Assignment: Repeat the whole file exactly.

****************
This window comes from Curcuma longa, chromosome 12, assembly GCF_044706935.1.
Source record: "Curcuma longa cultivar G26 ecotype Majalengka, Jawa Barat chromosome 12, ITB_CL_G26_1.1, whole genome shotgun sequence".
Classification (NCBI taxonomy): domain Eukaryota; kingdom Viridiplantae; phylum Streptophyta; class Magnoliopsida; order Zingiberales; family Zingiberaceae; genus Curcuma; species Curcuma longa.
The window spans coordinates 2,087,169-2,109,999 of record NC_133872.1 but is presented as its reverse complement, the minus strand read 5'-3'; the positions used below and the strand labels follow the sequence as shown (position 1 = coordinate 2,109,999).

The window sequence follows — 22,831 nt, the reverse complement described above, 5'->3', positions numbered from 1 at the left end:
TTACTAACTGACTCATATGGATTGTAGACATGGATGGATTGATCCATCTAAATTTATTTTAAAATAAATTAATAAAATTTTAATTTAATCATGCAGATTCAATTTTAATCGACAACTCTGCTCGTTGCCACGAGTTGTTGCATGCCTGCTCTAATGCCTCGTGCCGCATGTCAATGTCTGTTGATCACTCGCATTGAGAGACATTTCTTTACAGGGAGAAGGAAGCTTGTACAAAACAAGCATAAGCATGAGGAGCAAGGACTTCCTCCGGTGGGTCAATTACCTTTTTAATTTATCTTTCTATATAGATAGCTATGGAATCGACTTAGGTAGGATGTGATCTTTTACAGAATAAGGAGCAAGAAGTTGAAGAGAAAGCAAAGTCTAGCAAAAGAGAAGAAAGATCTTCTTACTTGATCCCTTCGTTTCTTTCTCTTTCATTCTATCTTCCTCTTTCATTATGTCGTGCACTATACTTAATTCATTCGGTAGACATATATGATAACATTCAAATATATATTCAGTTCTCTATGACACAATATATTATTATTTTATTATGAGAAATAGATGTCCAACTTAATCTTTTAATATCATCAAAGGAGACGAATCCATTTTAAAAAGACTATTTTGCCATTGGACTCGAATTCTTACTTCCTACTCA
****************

This window comes from Curcuma longa, chromosome 12, assembly GCF_044706935.1.
Source record: "Curcuma longa cultivar G26 ecotype Majalengka, Jawa Barat chromosome 12, ITB_CL_G26_1.1, whole genome shotgun sequence".
Classification (NCBI taxonomy): domain Eukaryota; kingdom Viridiplantae; phylum Streptophyta; class Magnoliopsida; order Zingiberales; family Zingiberaceae; genus Curcuma; species Curcuma longa.
The window spans coordinates 2,087,169-2,109,999 of record NC_133872.1 but is presented as its reverse complement, the minus strand read 5'-3'; the positions used below and the strand labels follow the sequence as shown (position 1 = coordinate 2,109,999).

The window sequence follows — 22,831 nt, the reverse complement described above, 5'->3', positions numbered from 1 at the left end:
TTACTAACTGACTCATATGGATTGTAGACATGGATGGATTGATCCATCTAAATTTATTTTAAAATAAATTAATAAAATTTTAATTTAATCATGCAGATTCAATTTTAATCGACAACTCTGCTCGTTGCCACGAGTTGTTGCATGCCTGCTCTAATGCCTCGTGCCGCATGTCAATGTCTGTTGATCACTCGCATTGAGAGACATTTCTTTACAGGGAGAAGGAAGCTTGTACAAAACAAGCATAAGCATGAGGAGCAAGGACTTCCTCCGGTGGGTCAATTACCTTTTTAATTTATCTTTCTATATAGATAGCTATGGAATCGACTTAGGTAGGATGTGATCTTTTACAGAATAAGGAGCAAGAAGTTGAAGAGAAAGCAAAGTCTAGCAAAAGAGAAGAAAGATCTTCTTACTTGATCCCTTCGTTTCTTTCTCTTTCATTCTATCTTCCTCTTTCATTATGTCGTGCACTATACTTAATTCATTCGGTAGACATATATGATAACATTCAAATATATATTCAGTTCTCTATGACACAATATATTATTATTTTATTATGAGAAATAGATGTCCAACTTAATCTTTTAATATCATCAAAGGAGACGAATCCATTTTAAAAAGACTATTTTGCCATTGGACTCGAATTCTTACTTCCTACTCA